I have a very personal connection to the IGDA organisation as they gave me my first big opportunity in the industry. In 2008 I was accepted for one of the IGDA Scholarship programmes which sent me to GDC, San Francisco. Six years later I am working as a game designer for Kobojo, on their most recently announced game Zodiac. This project has allowed me to work directly with ex-Final Fantasy developers, some of the very people whose games inspired me to become a designer all those years ago. In many regards it is a dream position for me and because of that I feel like I have even more to share and give back to the games community. With the knowledge and experience I’ve gained, I now feel that I am in a good position to work with the IGDA and to help them on their future missions.
An IGDA Scholar at GDC 2013, chapter volunteer for the past year and a half and awarded the Most Valuable Person award for 2013 in recognition for my efforts during this time – IGDA Scotland means a lot to me and I am passionate about continuously improving its presence and reach. The chapter has grown and developed a great deal over this time and has offered a great selection of events and services to developers including hosting talks by the likes of Richard Lemarchand, Ed Fries and organising events like GamesWest and the regular monthly meet-ups as well as launching the RiftShare program and the IGDA Scotland Jobs Board.
If given the opportunity to join the Board, I would like to work together with my fellow Board members on the following three key areas.
Inclusivity – I think the chapter does a fantastic job catering for its audience, and I’m hoping to continue this trend while advocating for more diversity and better inclusivity of different groups at the same time. We have a great community here with people from various backgrounds – indies, students and those in academia, established developers from larger companies, hobbyists and people from other creative sectors. I think it’s important to reach out to and involve everyone, regardless of identity, background, experience or particular area of interest. I am hoping to take part in the discussion about ensuring we welcome and provide something of value for all of these groups and more.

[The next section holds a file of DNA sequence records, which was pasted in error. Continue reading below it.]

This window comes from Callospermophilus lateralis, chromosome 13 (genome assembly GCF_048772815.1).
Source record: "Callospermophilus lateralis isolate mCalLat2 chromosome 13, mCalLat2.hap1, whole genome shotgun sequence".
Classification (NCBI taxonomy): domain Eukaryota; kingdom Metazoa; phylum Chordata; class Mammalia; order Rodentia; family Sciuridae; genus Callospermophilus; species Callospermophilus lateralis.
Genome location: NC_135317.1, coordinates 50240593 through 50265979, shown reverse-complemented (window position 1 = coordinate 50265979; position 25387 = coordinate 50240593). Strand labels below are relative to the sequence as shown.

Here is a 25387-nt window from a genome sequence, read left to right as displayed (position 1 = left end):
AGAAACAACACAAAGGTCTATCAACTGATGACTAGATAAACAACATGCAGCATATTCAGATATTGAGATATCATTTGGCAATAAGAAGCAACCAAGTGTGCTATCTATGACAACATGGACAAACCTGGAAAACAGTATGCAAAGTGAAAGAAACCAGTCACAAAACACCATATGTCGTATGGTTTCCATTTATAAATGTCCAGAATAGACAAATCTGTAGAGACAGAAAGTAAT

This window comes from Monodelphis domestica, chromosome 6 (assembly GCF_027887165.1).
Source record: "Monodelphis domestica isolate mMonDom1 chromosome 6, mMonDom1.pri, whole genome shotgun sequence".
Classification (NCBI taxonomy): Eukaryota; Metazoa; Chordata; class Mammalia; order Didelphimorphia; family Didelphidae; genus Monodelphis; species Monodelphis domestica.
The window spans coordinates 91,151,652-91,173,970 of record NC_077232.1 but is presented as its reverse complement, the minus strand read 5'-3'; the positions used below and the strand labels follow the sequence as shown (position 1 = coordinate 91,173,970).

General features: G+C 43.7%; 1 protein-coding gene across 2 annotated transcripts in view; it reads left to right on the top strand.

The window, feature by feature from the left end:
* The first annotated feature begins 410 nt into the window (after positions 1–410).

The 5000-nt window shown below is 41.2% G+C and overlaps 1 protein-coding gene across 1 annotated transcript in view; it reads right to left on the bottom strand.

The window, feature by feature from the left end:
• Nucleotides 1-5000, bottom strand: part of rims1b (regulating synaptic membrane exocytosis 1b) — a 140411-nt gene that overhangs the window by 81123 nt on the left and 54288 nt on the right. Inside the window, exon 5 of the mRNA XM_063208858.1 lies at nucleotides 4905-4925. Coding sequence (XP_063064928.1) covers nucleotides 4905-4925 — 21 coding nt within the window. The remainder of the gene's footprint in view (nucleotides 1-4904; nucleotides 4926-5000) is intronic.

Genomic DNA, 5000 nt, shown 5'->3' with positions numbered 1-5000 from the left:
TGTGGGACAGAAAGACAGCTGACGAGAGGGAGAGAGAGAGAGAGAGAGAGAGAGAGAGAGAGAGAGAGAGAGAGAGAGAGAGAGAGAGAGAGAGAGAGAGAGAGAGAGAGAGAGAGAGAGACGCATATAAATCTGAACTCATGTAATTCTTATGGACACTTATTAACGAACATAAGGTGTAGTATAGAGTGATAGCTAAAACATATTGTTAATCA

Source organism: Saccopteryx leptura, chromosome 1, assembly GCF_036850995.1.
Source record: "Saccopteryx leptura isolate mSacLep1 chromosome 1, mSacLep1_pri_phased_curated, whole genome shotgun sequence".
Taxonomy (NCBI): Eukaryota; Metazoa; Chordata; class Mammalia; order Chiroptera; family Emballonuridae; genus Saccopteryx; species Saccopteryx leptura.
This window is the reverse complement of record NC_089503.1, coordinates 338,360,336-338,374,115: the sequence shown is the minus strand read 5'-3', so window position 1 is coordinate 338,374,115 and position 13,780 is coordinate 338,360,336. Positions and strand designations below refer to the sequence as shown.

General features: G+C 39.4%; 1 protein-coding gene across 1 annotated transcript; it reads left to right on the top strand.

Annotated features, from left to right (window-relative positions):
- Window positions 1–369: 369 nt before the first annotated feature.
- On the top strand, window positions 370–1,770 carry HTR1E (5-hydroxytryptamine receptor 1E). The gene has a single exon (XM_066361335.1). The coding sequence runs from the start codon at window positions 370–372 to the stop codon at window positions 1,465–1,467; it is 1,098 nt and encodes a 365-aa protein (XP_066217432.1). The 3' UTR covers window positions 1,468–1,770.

Relevance – we can’t be inclusive without first becoming more relevant to the audiences we want to attract and include. I hope to work with my fellow board members as well as chapter members and those not regularly attending the monthly meetings to highlight trends, needs and requirements to better tailor the content and services we provide in order to develop and sustain a tighter knit and collaborative community across the country.
And finally, Sustainability – I talk about sustaining a community, but the very first step on that road is ensuring we sustain the chapter itself. I’m looking to continue the work and effort to secure a more secure and reliable funding and revenue stream to help grow and strengthen the chapter and through it, the community itself.
I’m Amanda Wilson; I’m a lecturer teaching Computing at Glasgow Clyde College & West College Scotland. My background is that I’ve always had a huge interest in Games-based learning, which has been the focus of my PhD research at the University of the West of Scotland. I’ve spent 3 years working with primary schools developing ways to enhance the delivery of the curriculum within Scottish schools using game design. I’ve also worked with a range of high school programs.
My work in this area was the main catalyst for me to create the Mini Game Jam – a day for children to work together (and across different schools). They received advice from industry professionals and academics who all volunteered to help put on this amazing event twice in the past two years.
As a member of the IGDA Scotland Board, I would be enthusiastic in developing these relationships further, and deepening the connection between education establishments from Primary right through to university and the industry. Our chapter is uniquely positioned to facilitate this process, which is important not just for the benefits it provides education but also for ensuring that the future of our workforce is coming through from the start with the mindset and tools knowledge that we need them to have, and with a firm understanding of the career potential of our sector.